October 18, 2015
French philosopher HENRI-LOUIS BERGSON (1859–1941) married a cousin of Marcel Proust, and the latter was best man at his wedding. Does this little biographical tidbit illuminate their distinct but equally passionate engagements with perception, time, free will, and personal identity? Probably not; but one must never rule out the cross-fertilizations of Parisian table-talk. Bergson was massively famous in his time, perhaps the world’s most widely known philosopher in the period between Schopenhauer and Sartre. The philosophical ideas are still prized by specialists in phenomenology, but Bergson’s influence is oddly diffused for a man who won every imaginable accolade, including the Nobel Prize in literature (1927), during his lifetime. Perhaps his expansive, syncretic intelligence works against him in a time where philosophers now compete for pseudo-scientific narrowness rather than literary range. Are they right to do so? Well, history will decide. Meanwhile, though the style is always dryly elegant, Bergson’s occasionally outlandish ideas on intuition, creativity, laughter, and élan vital – all widely criticized by philosophers then and since – mark him as a kind of comic genius, revelling in exuberant human consciousness.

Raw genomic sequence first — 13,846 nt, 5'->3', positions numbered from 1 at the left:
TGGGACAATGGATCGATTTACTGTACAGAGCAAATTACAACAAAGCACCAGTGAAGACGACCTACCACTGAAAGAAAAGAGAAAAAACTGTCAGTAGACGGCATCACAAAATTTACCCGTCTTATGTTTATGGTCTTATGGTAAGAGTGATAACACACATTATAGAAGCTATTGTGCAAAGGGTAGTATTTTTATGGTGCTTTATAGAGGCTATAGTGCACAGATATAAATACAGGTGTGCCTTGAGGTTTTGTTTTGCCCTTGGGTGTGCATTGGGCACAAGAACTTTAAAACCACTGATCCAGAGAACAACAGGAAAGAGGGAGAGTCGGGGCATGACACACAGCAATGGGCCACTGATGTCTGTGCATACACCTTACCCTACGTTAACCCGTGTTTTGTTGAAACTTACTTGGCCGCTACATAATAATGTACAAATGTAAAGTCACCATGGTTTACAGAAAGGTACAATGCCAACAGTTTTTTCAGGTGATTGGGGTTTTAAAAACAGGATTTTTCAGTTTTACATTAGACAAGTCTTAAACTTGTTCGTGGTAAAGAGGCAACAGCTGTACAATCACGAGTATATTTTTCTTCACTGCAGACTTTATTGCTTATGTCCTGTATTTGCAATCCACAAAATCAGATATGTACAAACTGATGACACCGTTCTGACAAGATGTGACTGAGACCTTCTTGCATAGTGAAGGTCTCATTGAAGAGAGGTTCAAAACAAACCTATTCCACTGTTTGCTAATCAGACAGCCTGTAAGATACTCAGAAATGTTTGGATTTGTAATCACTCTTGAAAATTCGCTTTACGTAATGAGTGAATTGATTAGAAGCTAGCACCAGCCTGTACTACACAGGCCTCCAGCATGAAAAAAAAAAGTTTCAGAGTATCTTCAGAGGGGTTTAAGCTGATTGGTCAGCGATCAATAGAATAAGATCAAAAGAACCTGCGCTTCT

READ MORE about members of the Plutonian Generation (1854-63).